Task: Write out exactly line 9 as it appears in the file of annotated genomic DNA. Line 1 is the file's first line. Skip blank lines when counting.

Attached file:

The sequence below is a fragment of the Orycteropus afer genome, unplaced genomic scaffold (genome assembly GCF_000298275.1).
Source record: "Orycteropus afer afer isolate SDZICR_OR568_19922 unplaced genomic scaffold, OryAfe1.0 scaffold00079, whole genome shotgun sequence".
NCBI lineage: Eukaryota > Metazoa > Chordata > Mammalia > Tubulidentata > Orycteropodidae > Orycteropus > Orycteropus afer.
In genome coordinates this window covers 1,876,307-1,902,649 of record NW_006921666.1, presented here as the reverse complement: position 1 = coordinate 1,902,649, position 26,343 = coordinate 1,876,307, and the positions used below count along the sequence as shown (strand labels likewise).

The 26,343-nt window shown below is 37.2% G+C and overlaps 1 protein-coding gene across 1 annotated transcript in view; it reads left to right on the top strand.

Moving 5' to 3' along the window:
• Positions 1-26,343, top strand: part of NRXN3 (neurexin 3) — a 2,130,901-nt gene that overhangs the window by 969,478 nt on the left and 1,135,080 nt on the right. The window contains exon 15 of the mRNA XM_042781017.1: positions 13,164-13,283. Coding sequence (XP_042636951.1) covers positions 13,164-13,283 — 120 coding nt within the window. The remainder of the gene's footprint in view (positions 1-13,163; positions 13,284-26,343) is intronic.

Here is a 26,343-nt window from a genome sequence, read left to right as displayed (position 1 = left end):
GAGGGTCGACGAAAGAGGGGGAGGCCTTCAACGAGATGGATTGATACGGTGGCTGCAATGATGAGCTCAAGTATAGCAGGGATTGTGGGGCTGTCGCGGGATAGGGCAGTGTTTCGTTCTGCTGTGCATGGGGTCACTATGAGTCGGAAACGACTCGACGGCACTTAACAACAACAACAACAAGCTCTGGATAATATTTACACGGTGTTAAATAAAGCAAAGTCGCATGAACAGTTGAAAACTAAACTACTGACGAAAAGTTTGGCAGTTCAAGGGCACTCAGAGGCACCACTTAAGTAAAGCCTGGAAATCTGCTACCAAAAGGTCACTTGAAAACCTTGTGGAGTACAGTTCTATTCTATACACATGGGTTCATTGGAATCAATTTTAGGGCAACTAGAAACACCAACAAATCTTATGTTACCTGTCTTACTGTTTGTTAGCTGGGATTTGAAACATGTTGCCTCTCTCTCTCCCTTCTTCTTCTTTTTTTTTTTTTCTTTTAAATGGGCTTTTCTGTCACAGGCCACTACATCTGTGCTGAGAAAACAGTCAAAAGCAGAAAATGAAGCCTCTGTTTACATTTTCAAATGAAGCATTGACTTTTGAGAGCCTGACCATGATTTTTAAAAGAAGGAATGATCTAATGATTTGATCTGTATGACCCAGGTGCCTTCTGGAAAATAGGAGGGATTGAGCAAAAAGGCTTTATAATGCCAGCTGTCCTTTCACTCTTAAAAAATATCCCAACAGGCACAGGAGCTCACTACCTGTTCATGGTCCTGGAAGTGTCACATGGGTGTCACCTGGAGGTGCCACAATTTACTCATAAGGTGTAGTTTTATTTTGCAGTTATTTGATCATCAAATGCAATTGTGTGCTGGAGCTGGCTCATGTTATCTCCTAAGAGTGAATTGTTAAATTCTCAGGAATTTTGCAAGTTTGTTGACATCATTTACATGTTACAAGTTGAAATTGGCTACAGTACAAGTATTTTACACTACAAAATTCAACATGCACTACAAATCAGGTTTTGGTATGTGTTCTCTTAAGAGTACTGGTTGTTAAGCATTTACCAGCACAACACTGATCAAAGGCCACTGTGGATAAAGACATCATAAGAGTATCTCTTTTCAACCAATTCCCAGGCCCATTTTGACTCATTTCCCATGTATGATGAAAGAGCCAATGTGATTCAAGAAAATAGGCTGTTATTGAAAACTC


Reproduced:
GAGGGTCGACGAAAGAGGGGGAGGCCTTCAACGAGATGGATTGATACGGTGGCTGCAATGATGAGCTCAAGTATAGCAGGGATTGTGGGGCTGTCGCGGGATAGGGCAGTGTTTCGTTCTGCTGTGCATGGGGTCACTATGAGTCGGAAACGACTCGACGGCACTTAACAACAACAACAACAAGCTCTGGATAATATTTACACGGTGTTAAATAAAGCAAAGTCGCATGAACAGTTGAAAACTAAACTACTGACGAAAAGTTTGGCAGTTCAAGGGCACTCAGAGGCACCACTTAAGTAAAGCCTGGAAATCTGCTACCAAAAGGTCACTTGAAAACCTTGTGGAGTACAGTTCTATTCTATACACATGGGTTCATTGGAATCAATTTTAGGGCAACTAGAAACACCAACAAATCTTATGTTACCTGTCTTACTGTTTGTTAGCTGGGATTTGAAACATGTTGCCTCTCTCTCTCCCTTCTTCTTCTTTTTTTTTTTTTCTTTTAAATGGGCTTTTCTGTCACAGGCCACTACATCTGTGCTGAGAAAACAGTCAAAAGCAGAAAATGAAGCCTCTGTTTACATTTTCAAATGAAGCATTGACTTTTGAGAGCCTGACCATGATTTTTAAAAGAAGGAATGATCTAATGATTTGATCTGTATGACCCAGGTGCCTTCTGGAAAATAGGAGGGATTGAGCAAAAAGGCTTTATAATGCCAGCTGTCCTTTCACTCTTAAAAAATATCCCAACAGGCACAGGAGCTCACTACCTGTTCATGGTCCTGGAAGTGTCACATGGGTGTCACCTGGAGGTGCCACAATTTACTCATAAGGTGTAGTTTTATTTTGCAGTTATTTGATCATCAAATGCAATTGTGTGCTGGAGCTGGCTCATGTTATCTCCTAAGAGTGAATTGTTAAATTCTCAGGAATTTTGCAAGTTTGTTGACATCATTTACATGTTACAAGTTGAAATTGGCTACAGTACAAGTATTTTACACTACAAAATTCAACATGCACTACAAATCAGGTTTTGGTATGTGTTCTCTTAAGAGTACTGGTTGTTAAGCATTTACCAGCACAACACTGATCAAAGGCCACTGTGGATAAAGACATCATAAGAGTATCTCTTTTCAACCAATTCCCAGGCCCATTTTGACTCATTTCCCATGTATGATGAAAGAGCCAATGTGATTCAAGAAAATAGGCTGTTATTGAAAACTC